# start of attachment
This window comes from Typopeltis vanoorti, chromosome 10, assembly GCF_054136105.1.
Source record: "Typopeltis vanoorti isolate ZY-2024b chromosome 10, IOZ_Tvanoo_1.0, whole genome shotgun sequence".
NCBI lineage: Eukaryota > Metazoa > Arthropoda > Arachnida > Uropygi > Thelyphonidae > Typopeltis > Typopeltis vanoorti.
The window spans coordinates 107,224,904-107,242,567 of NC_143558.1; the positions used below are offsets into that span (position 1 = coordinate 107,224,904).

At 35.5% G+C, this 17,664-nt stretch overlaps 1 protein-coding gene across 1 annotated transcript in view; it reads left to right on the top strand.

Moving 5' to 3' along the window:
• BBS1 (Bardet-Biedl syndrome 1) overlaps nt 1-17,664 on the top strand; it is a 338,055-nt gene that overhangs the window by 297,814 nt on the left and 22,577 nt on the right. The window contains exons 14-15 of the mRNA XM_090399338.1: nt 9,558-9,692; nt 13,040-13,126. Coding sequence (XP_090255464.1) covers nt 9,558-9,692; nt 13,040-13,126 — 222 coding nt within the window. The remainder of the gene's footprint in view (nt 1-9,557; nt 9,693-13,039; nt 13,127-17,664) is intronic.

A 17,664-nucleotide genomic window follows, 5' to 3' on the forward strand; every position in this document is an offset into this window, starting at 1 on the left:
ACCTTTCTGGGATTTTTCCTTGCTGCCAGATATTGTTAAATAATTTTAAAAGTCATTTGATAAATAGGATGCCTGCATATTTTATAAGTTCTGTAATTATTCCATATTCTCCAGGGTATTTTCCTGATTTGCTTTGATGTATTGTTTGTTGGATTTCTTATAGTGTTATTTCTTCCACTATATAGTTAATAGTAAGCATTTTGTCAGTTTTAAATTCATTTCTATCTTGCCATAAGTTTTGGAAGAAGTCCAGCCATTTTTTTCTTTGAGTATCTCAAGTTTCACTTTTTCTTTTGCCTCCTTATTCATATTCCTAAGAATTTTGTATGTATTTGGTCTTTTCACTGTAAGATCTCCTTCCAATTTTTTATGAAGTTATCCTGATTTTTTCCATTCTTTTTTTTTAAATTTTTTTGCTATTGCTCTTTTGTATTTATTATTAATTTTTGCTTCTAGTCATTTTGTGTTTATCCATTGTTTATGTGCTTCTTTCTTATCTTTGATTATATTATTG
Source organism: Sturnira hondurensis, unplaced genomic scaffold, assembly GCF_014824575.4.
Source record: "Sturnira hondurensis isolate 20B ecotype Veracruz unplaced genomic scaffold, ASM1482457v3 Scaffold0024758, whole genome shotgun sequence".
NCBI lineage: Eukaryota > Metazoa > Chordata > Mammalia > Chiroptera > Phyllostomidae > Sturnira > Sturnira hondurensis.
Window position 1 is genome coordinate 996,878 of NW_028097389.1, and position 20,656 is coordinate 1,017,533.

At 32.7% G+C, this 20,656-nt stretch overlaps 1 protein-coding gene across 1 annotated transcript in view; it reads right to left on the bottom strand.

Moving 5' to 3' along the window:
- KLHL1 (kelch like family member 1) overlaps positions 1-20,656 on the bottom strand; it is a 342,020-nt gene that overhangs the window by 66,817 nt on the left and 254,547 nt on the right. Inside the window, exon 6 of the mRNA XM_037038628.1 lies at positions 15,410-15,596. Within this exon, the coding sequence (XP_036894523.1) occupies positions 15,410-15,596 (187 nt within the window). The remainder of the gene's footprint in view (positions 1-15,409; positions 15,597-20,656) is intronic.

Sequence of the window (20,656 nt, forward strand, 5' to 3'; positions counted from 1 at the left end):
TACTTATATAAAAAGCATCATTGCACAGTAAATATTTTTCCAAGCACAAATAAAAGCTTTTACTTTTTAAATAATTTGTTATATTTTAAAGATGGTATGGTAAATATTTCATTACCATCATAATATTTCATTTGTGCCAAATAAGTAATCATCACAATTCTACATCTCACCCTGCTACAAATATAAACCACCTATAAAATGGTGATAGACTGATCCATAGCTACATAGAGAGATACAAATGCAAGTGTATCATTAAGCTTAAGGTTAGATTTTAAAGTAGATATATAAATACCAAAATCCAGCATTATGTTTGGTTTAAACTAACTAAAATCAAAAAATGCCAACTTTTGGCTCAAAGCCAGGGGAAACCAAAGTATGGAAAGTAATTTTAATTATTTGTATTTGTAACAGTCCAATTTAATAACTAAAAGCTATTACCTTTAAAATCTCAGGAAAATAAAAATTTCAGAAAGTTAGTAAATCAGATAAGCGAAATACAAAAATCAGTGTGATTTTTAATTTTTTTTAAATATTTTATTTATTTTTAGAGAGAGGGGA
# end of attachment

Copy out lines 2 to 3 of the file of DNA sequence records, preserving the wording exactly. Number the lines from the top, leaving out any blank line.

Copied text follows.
Source record: "Typopeltis vanoorti isolate ZY-2024b chromosome 10, IOZ_Tvanoo_1.0, whole genome shotgun sequence".
NCBI lineage: Eukaryota > Metazoa > Arthropoda > Arachnida > Uropygi > Thelyphonidae > Typopeltis > Typopeltis vanoorti.